Surgery For Sinusitis

Surgery can bring relief when all other courses of treatment have failed to improve breathing. It is especially effective when polyps are present or when a deviated septum prevents adequate passage of air through the nose.

A doctor will not recommend surgery unless symptoms have been chronic or frequent over a period of time, and either have not responded to medication or are especially severe.

Sinus surgery can correct:

  • Swelling and blockages caused by chronic sinusitis
  • Swelling and blockages caused by repeated attacks of acute sinusitis
  • Deviated septum
  • Polyps
  • Tumors

Endoscopic Sinus Surgery

While there are several different types of sinus surgery that may be recommended, endoscopic sinus surgery is rapidly becoming the surgery of choice for more and more doctors.

Endoscopic sinus surgery utilizes a thin, lighted instrument called an endoscope.

  • Much like a telescope with a wide-angle camera lens, the endoscope is inserted in the nostrils, and the doctor looks inside the sinuses through an eyepiece.
  • The endoscope beams a light into different parts of the nose and sinuses, allowing the doctor to see what is causing blockages.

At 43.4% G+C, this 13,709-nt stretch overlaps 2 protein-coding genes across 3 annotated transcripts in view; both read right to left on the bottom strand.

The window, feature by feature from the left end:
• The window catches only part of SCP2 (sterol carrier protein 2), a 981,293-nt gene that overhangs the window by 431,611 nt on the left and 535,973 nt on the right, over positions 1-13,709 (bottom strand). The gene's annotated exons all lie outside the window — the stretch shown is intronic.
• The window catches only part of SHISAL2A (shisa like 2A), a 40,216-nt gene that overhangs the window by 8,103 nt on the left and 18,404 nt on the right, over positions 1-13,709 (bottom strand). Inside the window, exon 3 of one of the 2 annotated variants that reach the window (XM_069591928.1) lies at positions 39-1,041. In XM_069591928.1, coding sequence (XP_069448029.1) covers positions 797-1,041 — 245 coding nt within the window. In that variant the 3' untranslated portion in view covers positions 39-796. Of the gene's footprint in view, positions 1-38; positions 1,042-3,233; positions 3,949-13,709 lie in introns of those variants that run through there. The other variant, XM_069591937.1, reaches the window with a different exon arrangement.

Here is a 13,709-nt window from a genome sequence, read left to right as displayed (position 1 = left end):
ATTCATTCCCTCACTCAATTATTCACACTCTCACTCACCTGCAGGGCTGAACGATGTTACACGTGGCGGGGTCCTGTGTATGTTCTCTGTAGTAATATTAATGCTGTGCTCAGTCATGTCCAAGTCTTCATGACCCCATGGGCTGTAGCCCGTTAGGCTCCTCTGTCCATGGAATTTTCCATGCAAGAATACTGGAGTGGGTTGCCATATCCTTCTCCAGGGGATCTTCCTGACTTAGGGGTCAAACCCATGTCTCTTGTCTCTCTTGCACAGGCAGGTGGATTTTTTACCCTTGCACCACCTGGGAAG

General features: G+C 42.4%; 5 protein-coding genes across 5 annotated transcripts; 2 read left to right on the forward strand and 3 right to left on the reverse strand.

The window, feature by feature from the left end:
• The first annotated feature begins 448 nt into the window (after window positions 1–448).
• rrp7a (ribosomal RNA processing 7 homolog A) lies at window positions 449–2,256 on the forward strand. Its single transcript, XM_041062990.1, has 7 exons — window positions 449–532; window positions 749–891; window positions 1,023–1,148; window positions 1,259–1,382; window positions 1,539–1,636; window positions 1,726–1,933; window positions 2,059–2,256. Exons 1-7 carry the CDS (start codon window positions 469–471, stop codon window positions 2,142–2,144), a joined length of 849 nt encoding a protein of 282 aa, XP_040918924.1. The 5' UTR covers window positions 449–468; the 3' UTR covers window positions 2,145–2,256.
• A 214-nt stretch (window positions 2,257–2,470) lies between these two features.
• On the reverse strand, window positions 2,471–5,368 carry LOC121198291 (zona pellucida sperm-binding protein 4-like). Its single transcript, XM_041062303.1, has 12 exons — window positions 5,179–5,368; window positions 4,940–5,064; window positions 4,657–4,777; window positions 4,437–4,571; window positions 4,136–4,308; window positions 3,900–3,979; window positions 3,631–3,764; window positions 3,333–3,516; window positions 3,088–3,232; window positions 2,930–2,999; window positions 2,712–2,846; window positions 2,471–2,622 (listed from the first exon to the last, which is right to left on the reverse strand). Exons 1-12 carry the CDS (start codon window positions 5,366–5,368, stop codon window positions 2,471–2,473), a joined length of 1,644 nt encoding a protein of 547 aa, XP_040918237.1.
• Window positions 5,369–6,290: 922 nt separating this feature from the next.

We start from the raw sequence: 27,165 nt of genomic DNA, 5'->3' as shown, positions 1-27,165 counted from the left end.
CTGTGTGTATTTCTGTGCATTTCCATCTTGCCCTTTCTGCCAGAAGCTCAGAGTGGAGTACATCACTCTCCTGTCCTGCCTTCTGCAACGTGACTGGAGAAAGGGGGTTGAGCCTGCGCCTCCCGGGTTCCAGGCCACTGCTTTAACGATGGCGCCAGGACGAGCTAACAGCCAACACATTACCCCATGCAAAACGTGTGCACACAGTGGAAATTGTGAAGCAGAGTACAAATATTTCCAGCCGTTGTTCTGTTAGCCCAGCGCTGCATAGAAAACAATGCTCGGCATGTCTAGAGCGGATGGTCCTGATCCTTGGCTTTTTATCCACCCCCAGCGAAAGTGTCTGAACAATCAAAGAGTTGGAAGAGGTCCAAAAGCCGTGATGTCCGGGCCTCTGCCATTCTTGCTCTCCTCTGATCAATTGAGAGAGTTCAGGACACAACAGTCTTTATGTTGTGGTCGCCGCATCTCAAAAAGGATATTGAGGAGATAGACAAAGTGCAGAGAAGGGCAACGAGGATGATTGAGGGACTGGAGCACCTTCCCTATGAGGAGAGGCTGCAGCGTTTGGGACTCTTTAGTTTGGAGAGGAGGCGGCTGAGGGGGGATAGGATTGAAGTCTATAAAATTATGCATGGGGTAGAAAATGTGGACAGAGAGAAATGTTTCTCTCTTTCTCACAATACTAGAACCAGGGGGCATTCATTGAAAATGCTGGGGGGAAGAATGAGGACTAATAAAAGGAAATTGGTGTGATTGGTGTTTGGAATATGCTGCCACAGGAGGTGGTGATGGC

• Surgical instruments can then be used next to the endoscope to remove the blockages and improve breathing.

Unlike most traditional surgeries, endoscopic sinus surgery does not involve cutting through the skin, as it is performed entirely through the nostrils. Therefore, most people can go home the same day. Additionally, it leaves no visible scars and causes less pain and discomfort.

Depending upon the extent of the surgery, a local anesthetic orgeneral anesthetic may be used.

For more information about endoscopic sinus surgery, go to Endoscopic Sinus Surgery.

Sinus Washouts

sinus washout is a minor operation in which one of the maxillary sinuses, the pair closest to the cheekbones, is punctured with a small needle passed through the nose. The excess mucus is then washed out of the sinus. When the sinuses are clear, and any infection or pus has been washed out, the swelling will go down. The mucous membrane and cilia are then able to return to normal functioning.

Sinus washouts are rarely painful and are usually performed under a local anesthetic, which means the person is awake but cannot feel any pain in the area of the operation. However, the procedure can be uncomfortable, as the needle can create a crunching feeling, and the washing of the mucus can feel quite strange.

A general anesthetic, which puts the person completely to sleep, is preferred with children. Some adults may also feel more comfortable under general anesthesia.

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